–  having regard to the following judgments of the Court of Justice of the European Union (CJEU):

   of 19 April 2007 in Case C-295/05 Tragsa,
   of 18 December 2007 in Case C-532/03 Commission v Ireland (Irish rescue services),
   of 13 November 2008 in Case C-324/07 Coditel Brabant,
   of 9 June 2009 in Case C-480/06 Commission v Germany (Stadtwerke Hamburg),
   of 10 September 2009 in Case C-206/08 Eurawasser,
   of 9 October 2009 in Case C-573/07 Sea s.r.l.,
   of 15 October 2009 in Case C-196/08 Acoset,
   of 15 October 2009 in Case C-275/08 Commission v Germany (Datenzentrale Baden-Württemberg),
   of 25 March 2010 in Case C-451/08 Helmut Müller,
   having regard to the opinion of the Committee of the Regions of 6 December 2006 on the Commission communication entitled ‘Implementing the Community Lisbon programme: Social services of general interest in the European Union’(16),
   having regard to its resolution of 6 September 2006 on a European Social Model for the future(17),
   having regard to its resolution of 27 September 2006 on the Commission white paper on services of general interest(18),
   having regard to its resolution of 14 March 2007 on social services of general interest in the European Union(19),
   having regard to its resolution of 9 October 2008 on promoting social inclusion and combating poverty, including child poverty, in the EU(20),
   having regard to its resolution of 19 February 2009 on Social Economy(21),
   having regard to its resolution of 6 May 2009 on the active inclusion of people excluded from the labour market(22),
   having regard to its resolution of 18 May 2010 on new developments in public procurement(23),
   having regard to its declaration of 10 March 2011 on the establishment of European Statutes for mutual societies, associations and foundations(24),
   having regard to the results of the Eurofound Quality of Life Surveys of 2003 and 2007(25),
   having regard to Rule 48 of its Rules of Procedure,
   having regard to the report of the Committee on Employment and Social Affairs and the opinions of the Committee on Economic and Monetary Affairs, the Committee on the Internal Market and Consumer Protection, the Committee on Regional Development and the Committee on Women's Rights and Gender Equality (A7-0239/2011),
   A. whereas Article 3 TEU affirms the Member States' objective as the constant improvement of living and working conditions, and the Union's aim as the well-being of its peoples, to be achieved through sustainable development of Europe based on balanced economic growth, a highly competitive social market economy geared to supporting small and medium-sized enterprises and aiming at full employment and social progress, protection and improvement of the environment, combating social exclusion, discrimination and inequalities in access to health care, promoting social justice and protection, equality between women and men, solidarity between generations and protection of the rights of the child,
   B. whereas Article 9 TFEU requires that, in defining and implementing its policies and activities, the Union take into account requirements linked to the promotion of a high level of employment, the guarantee of adequate social protection, the fight against social exclusion, and a high level of education, training and protection of human health,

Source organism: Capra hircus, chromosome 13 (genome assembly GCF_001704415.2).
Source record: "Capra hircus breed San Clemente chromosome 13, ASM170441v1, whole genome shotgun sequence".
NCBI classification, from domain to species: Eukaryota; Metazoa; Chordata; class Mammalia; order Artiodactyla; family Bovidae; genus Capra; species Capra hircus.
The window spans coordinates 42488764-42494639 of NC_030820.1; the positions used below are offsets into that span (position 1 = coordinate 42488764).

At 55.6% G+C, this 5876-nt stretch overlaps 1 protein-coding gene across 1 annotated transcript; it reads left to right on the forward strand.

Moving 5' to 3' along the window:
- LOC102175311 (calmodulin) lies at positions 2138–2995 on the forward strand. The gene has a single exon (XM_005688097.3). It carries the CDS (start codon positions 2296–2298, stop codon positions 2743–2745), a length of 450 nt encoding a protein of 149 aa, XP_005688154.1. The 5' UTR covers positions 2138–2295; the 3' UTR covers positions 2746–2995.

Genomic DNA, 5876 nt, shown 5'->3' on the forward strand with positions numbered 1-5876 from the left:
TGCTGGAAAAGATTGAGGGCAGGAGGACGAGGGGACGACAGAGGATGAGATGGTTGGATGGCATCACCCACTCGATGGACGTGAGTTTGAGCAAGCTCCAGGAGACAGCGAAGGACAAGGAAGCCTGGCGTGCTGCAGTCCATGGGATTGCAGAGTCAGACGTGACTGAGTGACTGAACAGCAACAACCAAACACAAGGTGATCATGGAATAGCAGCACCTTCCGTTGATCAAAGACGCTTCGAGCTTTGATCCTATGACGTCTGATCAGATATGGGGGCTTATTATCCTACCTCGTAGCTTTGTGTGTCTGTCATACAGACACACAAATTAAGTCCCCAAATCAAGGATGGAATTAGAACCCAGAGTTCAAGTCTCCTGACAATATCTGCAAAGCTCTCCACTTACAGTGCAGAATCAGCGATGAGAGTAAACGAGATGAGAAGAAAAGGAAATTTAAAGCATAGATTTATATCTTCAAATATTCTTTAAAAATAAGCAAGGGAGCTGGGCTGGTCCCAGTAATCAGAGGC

C. whereas Article 14 of the TFEU and Protocol 26 thereto explicitly address services of general interest (SGI), which include social services of general interest (SSGI); and whereas it is confirmed that national, regional and local authorities have the essential role and wide discretion in providing, commissioning and organising services of general economic interest (SGEI), and that the Treaties do not affect the competence of Member States to provide, commission and organise non-economic services of general interest (SGNEI),
   D. whereas access to services of general interest is a fundamental right included in the economic, social and cultural rights recognised in the Universal Declaration on Human Rights,
   E. whereas the provision of universally available, high-quality, accessible and affordable SSGI within the meaning of the 2007 Commission communication on services of general interest can therefore be regarded as an essential pillar of the European social model and as the basis for a good quality of life and for the achievement of EU employment, social and economic objectives,
   F. whereas social services of general interest, and in particular access to services for the care of children, the elderly and other dependants, are essential for the equal participation of women and men in the labour market, education and training,
   G. whereas gender segregation in social services, both sectoral and occupational, has a detrimental impact on working conditions and pay levels and whereas unpaid domestic work, child care and elderly care work are predominantly performed by women,
   H. whereas the expansion of social services of general interest has been a driving force in drawing more women into the labour market,
   I. whereas Articles 4(2) and 5(3) TEU encompass subsidiarity at local level, give formal recognition to regional and local self-government and whereas Article 1 of Protocol 26 to the TFEU recognises the essential role and the wide discretion of national, regional and local authorities in providing, commissioning and organising services of general economic interest tailored as closely as possible to the needs of the users,

Fundamental Rights and Universality